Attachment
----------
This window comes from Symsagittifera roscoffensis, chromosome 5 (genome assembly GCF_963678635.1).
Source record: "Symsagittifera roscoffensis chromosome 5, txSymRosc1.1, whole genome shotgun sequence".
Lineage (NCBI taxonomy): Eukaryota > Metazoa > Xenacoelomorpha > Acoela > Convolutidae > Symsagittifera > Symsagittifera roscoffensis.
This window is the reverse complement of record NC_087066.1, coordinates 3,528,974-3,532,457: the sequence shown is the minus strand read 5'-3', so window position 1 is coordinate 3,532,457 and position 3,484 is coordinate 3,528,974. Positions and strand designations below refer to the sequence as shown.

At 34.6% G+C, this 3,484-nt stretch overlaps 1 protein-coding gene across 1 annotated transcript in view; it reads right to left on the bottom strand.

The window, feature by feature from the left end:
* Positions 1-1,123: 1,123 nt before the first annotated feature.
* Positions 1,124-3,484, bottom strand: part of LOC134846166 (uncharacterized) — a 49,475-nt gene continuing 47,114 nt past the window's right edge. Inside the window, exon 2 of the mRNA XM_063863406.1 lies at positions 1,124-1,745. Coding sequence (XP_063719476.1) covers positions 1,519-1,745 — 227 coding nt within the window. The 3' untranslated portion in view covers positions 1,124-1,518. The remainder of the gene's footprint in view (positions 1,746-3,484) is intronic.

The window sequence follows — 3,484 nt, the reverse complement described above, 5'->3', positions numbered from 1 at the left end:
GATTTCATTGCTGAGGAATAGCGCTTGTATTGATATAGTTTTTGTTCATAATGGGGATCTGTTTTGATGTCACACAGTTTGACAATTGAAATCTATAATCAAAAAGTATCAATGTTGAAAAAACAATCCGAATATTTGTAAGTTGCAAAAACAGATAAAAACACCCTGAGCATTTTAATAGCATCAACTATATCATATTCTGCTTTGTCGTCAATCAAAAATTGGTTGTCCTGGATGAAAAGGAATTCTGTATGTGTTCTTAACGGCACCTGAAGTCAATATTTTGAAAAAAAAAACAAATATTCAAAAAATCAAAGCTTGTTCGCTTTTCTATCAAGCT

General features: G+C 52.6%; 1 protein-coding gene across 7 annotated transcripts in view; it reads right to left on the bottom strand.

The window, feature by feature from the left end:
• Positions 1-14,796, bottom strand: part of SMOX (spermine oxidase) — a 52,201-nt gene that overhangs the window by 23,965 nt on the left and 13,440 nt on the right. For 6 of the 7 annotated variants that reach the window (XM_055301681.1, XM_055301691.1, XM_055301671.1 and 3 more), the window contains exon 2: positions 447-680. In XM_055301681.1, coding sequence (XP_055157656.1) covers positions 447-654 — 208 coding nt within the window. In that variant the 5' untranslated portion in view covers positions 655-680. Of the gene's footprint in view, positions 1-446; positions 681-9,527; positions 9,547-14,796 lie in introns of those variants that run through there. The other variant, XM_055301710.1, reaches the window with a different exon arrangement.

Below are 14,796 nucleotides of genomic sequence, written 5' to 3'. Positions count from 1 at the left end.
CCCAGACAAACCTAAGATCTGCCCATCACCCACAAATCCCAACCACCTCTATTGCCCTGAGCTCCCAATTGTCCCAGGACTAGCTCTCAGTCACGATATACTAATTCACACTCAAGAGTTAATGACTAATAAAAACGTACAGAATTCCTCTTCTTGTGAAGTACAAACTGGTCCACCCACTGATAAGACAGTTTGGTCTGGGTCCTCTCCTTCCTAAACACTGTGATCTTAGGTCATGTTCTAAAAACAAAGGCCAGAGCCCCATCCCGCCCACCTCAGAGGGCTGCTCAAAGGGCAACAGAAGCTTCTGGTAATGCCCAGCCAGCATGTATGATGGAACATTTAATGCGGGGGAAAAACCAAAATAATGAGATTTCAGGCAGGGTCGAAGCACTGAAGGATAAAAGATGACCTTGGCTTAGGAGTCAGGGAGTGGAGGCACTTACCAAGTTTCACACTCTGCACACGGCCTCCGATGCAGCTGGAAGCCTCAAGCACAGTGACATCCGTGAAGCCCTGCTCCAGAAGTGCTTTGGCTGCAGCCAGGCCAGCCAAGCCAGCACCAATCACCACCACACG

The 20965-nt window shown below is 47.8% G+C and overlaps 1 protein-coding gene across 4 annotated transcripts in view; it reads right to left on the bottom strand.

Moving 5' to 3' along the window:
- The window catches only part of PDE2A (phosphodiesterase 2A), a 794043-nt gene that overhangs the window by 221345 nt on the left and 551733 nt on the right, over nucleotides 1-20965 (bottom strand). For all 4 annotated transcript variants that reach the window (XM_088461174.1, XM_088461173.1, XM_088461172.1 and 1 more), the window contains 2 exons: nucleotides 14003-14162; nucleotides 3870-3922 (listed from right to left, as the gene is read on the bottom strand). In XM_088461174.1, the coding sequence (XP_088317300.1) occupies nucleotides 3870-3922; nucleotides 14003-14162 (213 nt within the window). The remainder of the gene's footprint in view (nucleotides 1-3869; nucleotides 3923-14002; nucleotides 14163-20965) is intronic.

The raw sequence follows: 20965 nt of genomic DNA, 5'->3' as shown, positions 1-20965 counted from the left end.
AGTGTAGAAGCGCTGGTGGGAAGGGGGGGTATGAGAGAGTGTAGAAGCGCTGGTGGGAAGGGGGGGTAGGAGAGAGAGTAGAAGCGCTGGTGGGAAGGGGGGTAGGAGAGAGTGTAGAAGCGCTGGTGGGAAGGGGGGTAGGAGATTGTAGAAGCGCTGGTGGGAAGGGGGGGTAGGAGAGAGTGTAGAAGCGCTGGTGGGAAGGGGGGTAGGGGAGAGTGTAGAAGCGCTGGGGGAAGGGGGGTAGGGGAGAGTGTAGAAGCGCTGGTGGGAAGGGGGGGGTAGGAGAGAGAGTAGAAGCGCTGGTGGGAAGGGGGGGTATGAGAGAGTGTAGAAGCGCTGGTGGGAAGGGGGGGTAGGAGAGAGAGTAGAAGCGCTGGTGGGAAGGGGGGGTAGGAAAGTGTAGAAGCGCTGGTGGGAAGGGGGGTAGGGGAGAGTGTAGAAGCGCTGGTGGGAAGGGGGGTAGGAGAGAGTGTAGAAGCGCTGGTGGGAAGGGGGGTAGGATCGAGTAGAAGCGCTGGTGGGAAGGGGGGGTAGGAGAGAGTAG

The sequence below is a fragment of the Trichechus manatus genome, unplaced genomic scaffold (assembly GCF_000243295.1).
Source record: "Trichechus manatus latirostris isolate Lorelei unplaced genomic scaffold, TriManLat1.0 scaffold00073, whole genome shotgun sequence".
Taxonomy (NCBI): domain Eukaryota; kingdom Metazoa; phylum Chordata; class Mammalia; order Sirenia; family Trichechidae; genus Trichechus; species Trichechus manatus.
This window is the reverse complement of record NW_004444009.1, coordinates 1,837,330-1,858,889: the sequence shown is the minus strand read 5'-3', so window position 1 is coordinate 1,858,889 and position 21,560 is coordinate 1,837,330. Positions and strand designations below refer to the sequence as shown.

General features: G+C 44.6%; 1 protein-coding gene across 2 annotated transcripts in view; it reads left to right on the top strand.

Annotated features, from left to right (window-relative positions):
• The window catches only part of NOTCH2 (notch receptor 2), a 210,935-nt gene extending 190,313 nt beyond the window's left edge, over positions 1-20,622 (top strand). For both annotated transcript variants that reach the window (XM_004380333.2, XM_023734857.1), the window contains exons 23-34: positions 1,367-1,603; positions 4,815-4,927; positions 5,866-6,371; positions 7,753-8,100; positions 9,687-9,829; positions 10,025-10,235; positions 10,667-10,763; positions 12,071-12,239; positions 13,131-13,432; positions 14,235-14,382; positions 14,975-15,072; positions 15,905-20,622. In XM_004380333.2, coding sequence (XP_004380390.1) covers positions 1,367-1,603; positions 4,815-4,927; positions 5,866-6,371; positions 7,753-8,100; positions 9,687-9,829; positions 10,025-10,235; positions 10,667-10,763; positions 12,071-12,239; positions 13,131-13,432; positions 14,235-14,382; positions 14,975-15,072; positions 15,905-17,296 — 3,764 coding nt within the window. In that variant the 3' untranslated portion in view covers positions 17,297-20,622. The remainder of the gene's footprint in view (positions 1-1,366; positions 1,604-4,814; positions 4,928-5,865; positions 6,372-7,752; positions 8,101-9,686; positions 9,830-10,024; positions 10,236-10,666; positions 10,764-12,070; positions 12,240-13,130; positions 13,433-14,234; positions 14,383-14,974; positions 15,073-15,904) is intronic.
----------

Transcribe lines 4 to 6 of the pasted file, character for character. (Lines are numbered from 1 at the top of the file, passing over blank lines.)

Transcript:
This window is the reverse complement of record NC_087066.1, coordinates 3,528,974-3,532,457: the sequence shown is the minus strand read 5'-3', so window position 1 is coordinate 3,532,457 and position 3,484 is coordinate 3,528,974. Positions and strand designations below refer to the sequence as shown.

At 34.6% G+C, this 3,484-nt stretch overlaps 1 protein-coding gene across 1 annotated transcript in view; it reads right to left on the bottom strand.

The window, feature by feature from the left end: